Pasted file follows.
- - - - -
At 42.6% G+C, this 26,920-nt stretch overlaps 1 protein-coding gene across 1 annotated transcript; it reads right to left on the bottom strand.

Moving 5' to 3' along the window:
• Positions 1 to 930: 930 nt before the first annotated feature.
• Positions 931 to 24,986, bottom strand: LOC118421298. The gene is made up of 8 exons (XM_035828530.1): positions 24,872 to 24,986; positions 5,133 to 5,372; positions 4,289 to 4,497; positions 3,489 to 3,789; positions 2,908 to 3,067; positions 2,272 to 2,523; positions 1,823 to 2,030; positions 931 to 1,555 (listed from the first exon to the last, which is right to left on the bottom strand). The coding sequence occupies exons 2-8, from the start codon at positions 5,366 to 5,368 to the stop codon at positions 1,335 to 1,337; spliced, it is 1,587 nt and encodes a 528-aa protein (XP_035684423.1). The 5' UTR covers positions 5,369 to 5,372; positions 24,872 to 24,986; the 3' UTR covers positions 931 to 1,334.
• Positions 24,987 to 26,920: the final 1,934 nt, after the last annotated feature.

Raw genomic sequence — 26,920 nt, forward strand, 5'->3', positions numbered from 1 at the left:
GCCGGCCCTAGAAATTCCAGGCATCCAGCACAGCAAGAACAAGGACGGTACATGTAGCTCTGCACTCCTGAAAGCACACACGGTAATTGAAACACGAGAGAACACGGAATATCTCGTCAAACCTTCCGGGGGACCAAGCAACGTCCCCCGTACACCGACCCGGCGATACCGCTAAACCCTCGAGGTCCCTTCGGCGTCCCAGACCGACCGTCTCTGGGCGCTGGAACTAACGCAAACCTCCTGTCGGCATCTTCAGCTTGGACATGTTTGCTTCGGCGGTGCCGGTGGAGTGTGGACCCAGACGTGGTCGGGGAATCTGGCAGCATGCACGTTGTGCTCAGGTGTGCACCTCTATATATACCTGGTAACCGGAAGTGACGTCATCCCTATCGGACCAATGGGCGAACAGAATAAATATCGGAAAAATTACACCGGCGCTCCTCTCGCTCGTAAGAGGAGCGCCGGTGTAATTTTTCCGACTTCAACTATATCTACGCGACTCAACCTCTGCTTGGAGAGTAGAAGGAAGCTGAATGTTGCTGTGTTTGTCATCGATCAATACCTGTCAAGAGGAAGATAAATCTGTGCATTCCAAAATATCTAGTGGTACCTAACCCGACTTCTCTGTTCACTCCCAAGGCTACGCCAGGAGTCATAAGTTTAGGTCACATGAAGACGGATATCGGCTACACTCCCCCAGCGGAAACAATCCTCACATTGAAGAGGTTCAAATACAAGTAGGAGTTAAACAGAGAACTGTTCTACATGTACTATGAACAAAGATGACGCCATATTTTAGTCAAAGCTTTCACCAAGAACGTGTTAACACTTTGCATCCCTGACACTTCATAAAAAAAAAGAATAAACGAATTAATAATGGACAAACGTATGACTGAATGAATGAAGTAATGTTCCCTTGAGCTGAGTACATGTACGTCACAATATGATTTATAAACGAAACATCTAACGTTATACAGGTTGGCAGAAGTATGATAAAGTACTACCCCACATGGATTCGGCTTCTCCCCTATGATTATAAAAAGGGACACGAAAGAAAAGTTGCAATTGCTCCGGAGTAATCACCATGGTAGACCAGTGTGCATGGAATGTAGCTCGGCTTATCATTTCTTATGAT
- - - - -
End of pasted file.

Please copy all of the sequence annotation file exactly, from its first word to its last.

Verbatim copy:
At 42.6% G+C, this 26,920-nt stretch overlaps 1 protein-coding gene across 1 annotated transcript; it reads right to left on the bottom strand.

Moving 5' to 3' along the window:
• Positions 1 to 930: 930 nt before the first annotated feature.
• Positions 931 to 24,986, bottom strand: LOC118421298. The gene is made up of 8 exons (XM_035828530.1): positions 24,872 to 24,986; positions 5,133 to 5,372; positions 4,289 to 4,497; positions 3,489 to 3,789; positions 2,908 to 3,067; positions 2,272 to 2,523; positions 1,823 to 2,030; positions 931 to 1,555 (listed from the first exon to the last, which is right to left on the bottom strand). The coding sequence occupies exons 2-8, from the start codon at positions 5,366 to 5,368 to the stop codon at positions 1,335 to 1,337; spliced, it is 1,587 nt and encodes a 528-aa protein (XP_035684423.1). The 5' UTR covers positions 5,369 to 5,372; positions 24,872 to 24,986; the 3' UTR covers positions 931 to 1,334.
• Positions 24,987 to 26,920: the final 1,934 nt, after the last annotated feature.

Raw genomic sequence — 26,920 nt, forward strand, 5'->3', positions numbered from 1 at the left:
GCCGGCCCTAGAAATTCCAGGCATCCAGCACAGCAAGAACAAGGACGGTACATGTAGCTCTGCACTCCTGAAAGCACACACGGTAATTGAAACACGAGAGAACACGGAATATCTCGTCAAACCTTCCGGGGGACCAAGCAACGTCCCCCGTACACCGACCCGGCGATACCGCTAAACCCTCGAGGTCCCTTCGGCGTCCCAGACCGACCGTCTCTGGGCGCTGGAACTAACGCAAACCTCCTGTCGGCATCTTCAGCTTGGACATGTTTGCTTCGGCGGTGCCGGTGGAGTGTGGACCCAGACGTGGTCGGGGAATCTGGCAGCATGCACGTTGTGCTCAGGTGTGCACCTCTATATATACCTGGTAACCGGAAGTGACGTCATCCCTATCGGACCAATGGGCGAACAGAATAAATATCGGAAAAATTACACCGGCGCTCCTCTCGCTCGTAAGAGGAGCGCCGGTGTAATTTTTCCGACTTCAACTATATCTACGCGACTCAACCTCTGCTTGGAGAGTAGAAGGAAGCTGAATGTTGCTGTGTTTGTCATCGATCAATACCTGTCAAGAGGAAGATAAATCTGTGCATTCCAAAATATCTAGTGGTACCTAACCCGACTTCTCTGTTCACTCCCAAGGCTACGCCAGGAGTCATAAGTTTAGGTCACATGAAGACGGATATCGGCTACACTCCCCCAGCGGAAACAATCCTCACATTGAAGAGGTTCAAATACAAGTAGGAGTTAAACAGAGAACTGTTCTACATGTACTATGAACAAAGATGACGCCATATTTTAGTCAAAGCTTTCACCAAGAACGTGTTAACACTTTGCATCCCTGACACTTCATAAAAAAAAAGAATAAACGAATTAATAATGGACAAACGTATGACTGAATGAATGAAGTAATGTTCCCTTGAGCTGAGTACATGTACGTCACAATATGATTTATAAACGAAACATCTAACGTTATACAGGTTGGCAGAAGTATGATAAAGTACTACCCCACATGGATTCGGCTTCTCCCCTATGATTATAAAAAGGGACACGAAAGAAAAGTTGCAATTGCTCCGGAGTAATCACCATGGTAGACCAGTGTGCATGGAATGTAGCTCGGCTTATCATTTCTTATGAT